“We just have to do it ourselves,” Amoye Henry, co-founder of Pitch Better and former CSI WOSEN coach, says as she explains the realization that led to the FoundHers Report, the first national market study on Black women founders in the Canadian for-profit and nonprofit sectors.
“There was a lack of disaggregated data in the market when it came to diverse entrepreneurs,” Amoye explains. “Part of what Pitch Better does is work with entrepreneurs who are creating pitch decks to pitch their businesses to either clients or investors. [Diverse women] don’t have any data on their business or their market opportunity, or their industry, period. The culturally competent data that was needed to help these investors or institutional stakeholders have a better understanding of these entrepreneurs’ challenges wasn’t there.”
Amoye and co-founder, Adeela Carter, approached Statistics Canada and Industry Canada but were told they only collected data on women. “Black women are just considered women in Canada. Okay, that’s fair [but] there are very nuanced experiences that women of colour, Black women, and BIPOC people overall face,” Amoye emphasizes. Fast forward to the FoundHers campaign: 1545 participants surveyed across Canada, generating thousands of data points on what it’s like to be a Black woman founder in Canada. Read the report here and check out their interactive dashboard:
At a glance:
- 59% of Black women entrepreneurs earn a bachelor’s degree or higher
- 33% of Black women founders are familiar with social financing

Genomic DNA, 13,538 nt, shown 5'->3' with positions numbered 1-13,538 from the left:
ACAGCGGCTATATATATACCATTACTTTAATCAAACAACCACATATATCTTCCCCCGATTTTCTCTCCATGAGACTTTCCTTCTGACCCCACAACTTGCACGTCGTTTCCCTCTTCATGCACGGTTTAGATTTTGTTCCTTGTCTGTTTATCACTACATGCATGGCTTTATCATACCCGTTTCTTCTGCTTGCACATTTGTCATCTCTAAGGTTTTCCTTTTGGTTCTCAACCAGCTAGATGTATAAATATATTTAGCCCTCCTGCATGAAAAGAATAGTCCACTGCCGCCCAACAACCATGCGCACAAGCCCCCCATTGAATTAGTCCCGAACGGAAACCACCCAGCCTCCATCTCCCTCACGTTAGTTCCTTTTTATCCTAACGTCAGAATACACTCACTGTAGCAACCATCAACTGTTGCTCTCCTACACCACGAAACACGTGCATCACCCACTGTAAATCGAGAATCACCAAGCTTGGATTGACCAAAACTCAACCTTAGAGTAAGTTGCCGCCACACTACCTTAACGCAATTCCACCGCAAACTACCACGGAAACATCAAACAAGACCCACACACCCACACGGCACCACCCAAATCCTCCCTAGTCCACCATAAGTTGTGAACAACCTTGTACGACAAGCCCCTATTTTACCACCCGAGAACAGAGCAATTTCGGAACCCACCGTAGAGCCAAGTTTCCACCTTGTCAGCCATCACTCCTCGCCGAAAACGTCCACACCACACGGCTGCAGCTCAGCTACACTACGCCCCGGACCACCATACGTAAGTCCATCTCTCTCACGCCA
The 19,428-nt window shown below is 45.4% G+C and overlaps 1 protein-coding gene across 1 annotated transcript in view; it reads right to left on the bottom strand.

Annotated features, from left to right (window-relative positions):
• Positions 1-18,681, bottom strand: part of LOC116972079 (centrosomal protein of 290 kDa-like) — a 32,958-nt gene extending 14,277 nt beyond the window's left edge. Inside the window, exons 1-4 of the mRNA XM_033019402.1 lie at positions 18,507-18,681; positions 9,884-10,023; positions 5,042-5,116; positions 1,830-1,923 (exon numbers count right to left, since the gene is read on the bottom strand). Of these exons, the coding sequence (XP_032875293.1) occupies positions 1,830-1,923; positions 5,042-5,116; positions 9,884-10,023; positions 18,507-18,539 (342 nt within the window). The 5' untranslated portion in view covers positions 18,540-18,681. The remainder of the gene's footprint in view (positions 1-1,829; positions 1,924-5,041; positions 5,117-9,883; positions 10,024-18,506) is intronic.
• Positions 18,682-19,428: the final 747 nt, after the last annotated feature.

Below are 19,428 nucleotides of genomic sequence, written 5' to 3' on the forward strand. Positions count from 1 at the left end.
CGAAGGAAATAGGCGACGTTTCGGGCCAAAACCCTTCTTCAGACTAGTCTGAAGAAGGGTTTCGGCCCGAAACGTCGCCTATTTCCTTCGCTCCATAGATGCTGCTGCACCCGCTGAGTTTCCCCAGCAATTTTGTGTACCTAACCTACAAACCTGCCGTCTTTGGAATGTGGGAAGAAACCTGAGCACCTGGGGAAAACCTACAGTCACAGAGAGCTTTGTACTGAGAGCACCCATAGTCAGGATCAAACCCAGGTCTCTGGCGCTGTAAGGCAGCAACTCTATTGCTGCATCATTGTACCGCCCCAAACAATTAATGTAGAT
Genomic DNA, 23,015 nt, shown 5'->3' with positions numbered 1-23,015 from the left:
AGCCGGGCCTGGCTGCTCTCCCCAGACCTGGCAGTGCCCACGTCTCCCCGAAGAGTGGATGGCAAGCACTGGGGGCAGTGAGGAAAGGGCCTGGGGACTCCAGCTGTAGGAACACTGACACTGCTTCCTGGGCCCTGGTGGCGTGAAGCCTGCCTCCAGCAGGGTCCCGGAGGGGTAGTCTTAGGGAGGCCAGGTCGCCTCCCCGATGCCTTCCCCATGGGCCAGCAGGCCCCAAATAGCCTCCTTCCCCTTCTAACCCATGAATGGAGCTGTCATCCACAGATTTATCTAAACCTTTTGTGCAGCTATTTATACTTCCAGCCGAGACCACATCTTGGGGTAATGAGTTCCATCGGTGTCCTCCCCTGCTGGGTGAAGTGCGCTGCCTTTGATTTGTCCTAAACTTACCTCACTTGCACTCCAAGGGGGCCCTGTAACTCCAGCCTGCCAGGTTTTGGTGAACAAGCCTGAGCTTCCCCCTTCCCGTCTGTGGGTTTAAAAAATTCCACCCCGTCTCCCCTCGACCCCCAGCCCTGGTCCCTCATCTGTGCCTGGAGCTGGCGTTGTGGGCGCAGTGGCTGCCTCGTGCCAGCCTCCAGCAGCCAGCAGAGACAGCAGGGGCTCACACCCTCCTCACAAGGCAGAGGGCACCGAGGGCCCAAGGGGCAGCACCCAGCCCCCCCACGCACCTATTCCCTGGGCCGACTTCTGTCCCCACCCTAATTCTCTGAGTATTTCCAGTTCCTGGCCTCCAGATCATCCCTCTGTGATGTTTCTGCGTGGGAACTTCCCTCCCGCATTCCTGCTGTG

- 86% of Black women NPO founders indicated they need less than $250,000 in funding to grow their organizations
- 42% of NPO founders feel ready to take on investment capital
- 65% reported that they have not secured funding, or have secured less than 50K in external funding
- 53% have generated less than 50K; and 51% profited less than 25K in the past 12 months
- 41% of the respondents reported that the global pandemic has significantly impacted their revenue and/or profit
What did Amoye find most surprising?
“59% of Black women entrepreneurs have a bachelor degree or higher,” Amoye emphasizes. “That was shocking because a lot of social and pop culture references would indicate that black women are not that educated or BIPOC people don’t have access to information. […] They’re a highly educated group but they don’t have the opportunities and the networks. That was very clear.”
In order to create a network, you need to know who else is out there. The FoundHers research team created an interactive dashboard mapping many of the Black women-owned and -led organizations from the study. Displayed as a map of Canada, the dashboard enables investors, customers, and fellow founders to find organizations they want to support through profiles on the organizations’ profit structure, type of industry, location, demographics, fundraising, and more. Take a look for yourself!
It’s about visibility. “Black women make incredible contributions to the economy,” Amoye says. “56% of Black women entrepreneurs are mothers. We’re bearing the leaders of tomorrow, making vast contributions to society, and doing it with two strikes against us: being Black and being women. So the fact that you’ll see women who have success stories, like Viviane King, who has a seven figure haircare business, or you have Delores Lawrence, who owns a one hundred staff healthcare agency…there’s so much greatness coming out of our communities. They just need the investment and tools to scale.”